Most people associate funeral directors with death and dying. Funeral directors, however, view their profession as one that celebrates life with dignity, compassion, and respect while caring for the survivors: the bereaved.
The role of a funeral director is extensive. Families and communities look toward a funeral director for guidance – both ceremonial and spiritual – during emotional times. In order to serve these families and communities successfully, funeral directors must be knowledgeable of technical sciences, business management, law, and psychology. A funeral director’s duties include:
- Arranging the removal of the deceased from the place of death
- Preparing the body of the deceased according to the wishes of survivors and requirements of federal and state law for final disposition
- Arranging and directing funeral ceremonies according to the wishes and customs of survivors;
- Securing legal documents, filing death certificates, and assisting survivors in filing claims for death benefits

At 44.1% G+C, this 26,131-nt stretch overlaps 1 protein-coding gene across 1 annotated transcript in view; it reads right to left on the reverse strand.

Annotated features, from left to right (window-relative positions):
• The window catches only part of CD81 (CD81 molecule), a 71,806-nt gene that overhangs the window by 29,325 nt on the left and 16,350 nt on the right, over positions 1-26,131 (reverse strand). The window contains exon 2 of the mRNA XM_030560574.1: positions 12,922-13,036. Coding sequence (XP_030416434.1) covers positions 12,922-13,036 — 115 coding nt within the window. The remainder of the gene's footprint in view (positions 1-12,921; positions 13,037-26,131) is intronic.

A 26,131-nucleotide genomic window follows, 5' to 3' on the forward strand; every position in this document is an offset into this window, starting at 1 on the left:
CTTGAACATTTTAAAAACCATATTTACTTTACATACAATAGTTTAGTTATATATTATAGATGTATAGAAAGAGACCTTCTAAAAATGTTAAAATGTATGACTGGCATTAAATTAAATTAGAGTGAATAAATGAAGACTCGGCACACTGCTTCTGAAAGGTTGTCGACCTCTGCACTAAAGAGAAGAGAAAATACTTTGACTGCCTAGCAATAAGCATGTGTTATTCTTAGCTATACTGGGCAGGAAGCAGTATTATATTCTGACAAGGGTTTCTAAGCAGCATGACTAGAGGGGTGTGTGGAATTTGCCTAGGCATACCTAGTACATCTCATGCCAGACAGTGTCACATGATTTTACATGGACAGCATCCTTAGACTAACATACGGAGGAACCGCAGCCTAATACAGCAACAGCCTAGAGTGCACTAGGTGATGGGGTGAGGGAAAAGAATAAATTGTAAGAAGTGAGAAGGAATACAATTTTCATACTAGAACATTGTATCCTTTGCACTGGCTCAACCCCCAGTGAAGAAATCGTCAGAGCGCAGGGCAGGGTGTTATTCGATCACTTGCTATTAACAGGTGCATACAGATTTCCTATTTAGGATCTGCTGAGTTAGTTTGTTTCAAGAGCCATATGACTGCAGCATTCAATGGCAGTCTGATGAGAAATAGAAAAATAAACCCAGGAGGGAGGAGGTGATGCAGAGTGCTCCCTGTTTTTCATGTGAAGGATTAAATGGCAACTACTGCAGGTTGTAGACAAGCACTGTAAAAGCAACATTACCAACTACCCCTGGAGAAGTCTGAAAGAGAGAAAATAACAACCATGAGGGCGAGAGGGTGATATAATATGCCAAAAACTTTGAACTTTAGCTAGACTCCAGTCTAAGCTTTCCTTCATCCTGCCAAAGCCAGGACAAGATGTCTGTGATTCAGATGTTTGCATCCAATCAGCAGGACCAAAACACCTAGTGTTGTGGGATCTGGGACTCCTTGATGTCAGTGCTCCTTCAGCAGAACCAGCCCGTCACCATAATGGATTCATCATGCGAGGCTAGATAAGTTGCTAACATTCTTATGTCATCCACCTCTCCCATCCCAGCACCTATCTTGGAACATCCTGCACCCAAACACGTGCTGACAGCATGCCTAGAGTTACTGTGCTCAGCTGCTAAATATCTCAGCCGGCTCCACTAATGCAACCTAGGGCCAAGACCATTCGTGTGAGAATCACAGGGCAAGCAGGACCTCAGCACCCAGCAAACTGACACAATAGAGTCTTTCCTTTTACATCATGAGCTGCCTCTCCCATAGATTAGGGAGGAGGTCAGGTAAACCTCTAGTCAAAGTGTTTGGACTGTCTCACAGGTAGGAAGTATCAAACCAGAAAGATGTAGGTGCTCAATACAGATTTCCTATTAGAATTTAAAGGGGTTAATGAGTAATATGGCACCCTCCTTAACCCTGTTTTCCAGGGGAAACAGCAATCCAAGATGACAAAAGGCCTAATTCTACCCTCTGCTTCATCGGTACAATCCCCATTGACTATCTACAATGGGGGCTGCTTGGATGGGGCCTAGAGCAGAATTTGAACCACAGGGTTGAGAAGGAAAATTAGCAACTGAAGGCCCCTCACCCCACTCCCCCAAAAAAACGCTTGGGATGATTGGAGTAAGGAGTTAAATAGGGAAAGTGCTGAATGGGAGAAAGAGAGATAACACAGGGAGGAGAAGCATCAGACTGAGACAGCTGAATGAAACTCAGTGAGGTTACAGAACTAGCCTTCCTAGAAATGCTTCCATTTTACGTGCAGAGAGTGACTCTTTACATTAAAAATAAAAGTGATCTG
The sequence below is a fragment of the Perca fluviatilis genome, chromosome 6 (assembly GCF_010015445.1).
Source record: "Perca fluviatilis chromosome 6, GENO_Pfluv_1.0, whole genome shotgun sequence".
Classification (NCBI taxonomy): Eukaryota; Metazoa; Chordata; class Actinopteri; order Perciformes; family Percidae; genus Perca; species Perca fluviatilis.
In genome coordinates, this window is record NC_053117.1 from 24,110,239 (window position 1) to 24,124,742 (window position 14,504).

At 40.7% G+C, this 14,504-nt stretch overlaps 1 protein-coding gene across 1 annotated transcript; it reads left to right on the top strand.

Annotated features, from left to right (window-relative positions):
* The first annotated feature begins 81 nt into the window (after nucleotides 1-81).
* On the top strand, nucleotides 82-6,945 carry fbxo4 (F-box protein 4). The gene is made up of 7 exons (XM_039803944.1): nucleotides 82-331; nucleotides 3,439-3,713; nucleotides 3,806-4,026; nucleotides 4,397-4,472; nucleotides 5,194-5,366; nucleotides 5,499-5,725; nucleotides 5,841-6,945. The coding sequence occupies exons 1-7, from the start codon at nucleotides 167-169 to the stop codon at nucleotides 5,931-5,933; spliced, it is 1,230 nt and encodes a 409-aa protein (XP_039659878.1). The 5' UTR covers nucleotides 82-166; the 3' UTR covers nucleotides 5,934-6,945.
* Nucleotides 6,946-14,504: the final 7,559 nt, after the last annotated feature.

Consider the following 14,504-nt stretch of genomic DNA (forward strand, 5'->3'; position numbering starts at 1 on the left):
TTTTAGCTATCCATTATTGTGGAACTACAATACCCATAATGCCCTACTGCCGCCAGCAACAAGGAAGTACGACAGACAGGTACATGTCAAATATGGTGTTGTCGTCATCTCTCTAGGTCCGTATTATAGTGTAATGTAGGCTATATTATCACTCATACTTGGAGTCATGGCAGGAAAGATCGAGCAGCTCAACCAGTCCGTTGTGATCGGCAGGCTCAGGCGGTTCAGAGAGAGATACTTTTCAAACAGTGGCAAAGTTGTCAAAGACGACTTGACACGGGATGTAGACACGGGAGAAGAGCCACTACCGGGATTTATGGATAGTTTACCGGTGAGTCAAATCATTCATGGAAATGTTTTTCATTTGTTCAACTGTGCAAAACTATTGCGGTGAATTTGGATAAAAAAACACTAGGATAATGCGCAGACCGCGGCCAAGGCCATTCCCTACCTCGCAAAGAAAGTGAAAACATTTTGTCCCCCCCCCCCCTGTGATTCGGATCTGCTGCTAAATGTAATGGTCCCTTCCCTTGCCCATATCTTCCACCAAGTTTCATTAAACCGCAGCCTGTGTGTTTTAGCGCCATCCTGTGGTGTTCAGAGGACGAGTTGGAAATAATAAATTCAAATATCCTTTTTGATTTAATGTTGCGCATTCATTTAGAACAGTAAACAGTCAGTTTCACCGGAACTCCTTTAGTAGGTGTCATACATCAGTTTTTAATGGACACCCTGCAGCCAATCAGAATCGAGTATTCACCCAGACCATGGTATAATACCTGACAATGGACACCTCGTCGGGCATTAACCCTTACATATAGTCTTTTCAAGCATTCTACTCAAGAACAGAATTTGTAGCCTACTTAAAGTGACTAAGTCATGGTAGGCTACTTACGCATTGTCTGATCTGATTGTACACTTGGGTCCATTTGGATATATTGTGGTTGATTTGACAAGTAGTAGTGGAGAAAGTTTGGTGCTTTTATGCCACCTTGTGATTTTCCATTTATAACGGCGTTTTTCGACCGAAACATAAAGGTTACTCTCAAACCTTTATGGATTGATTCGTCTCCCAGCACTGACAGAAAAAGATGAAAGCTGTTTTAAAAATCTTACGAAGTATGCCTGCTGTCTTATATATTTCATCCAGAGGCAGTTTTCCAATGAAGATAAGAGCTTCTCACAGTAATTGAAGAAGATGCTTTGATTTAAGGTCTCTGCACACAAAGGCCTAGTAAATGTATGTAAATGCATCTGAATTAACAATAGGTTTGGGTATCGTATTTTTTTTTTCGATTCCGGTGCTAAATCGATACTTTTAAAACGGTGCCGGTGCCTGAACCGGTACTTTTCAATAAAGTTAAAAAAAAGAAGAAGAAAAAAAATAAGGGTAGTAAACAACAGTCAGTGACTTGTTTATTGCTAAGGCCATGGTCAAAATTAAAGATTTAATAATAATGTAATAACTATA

- Serving as a bereavement counselor and helping survivors adapt to changes in their lives following a death of a loved one
- Providing aftercare programs for survivors, including programs for handling the holidays and helping children understand death
- Participating in community betterment programs and joining civic organizations
IFDA members agree that becoming a funeral director is more than a job, it’s a career and a way of life. The best way to learn about the funeral service profession in Iowa is to visit your local IFDA member (check out the carousel of members on our home page and click to follow the website of a specific member). As licensed funeral professionals, Association members offer insight and advice while helping you decide if a career in funeral service is right for you.
Ready to learn more about HOW to become a funeral director? Check out the Iowa Educational Requirements.